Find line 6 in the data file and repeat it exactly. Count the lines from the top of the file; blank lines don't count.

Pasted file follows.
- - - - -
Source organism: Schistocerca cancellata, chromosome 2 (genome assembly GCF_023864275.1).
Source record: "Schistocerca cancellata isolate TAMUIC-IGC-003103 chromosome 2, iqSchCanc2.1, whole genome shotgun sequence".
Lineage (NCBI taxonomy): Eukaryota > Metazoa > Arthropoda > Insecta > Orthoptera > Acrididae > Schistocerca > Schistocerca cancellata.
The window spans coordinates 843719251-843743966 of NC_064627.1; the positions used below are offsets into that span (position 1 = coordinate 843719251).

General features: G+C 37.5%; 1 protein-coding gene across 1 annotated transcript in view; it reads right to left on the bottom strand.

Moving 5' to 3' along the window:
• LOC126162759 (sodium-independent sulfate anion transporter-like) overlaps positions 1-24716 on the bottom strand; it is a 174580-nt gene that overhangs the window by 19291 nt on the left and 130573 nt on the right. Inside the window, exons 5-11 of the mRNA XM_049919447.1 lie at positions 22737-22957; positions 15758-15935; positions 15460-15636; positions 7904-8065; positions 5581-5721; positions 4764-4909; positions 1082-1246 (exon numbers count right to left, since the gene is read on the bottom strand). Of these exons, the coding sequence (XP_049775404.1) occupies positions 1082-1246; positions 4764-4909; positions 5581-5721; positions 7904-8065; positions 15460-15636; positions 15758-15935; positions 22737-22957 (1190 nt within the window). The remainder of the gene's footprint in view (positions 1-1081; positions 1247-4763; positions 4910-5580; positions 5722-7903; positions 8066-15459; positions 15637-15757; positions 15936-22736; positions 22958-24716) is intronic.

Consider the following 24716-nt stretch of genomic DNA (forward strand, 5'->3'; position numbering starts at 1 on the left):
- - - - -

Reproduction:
Moving 5' to 3' along the window: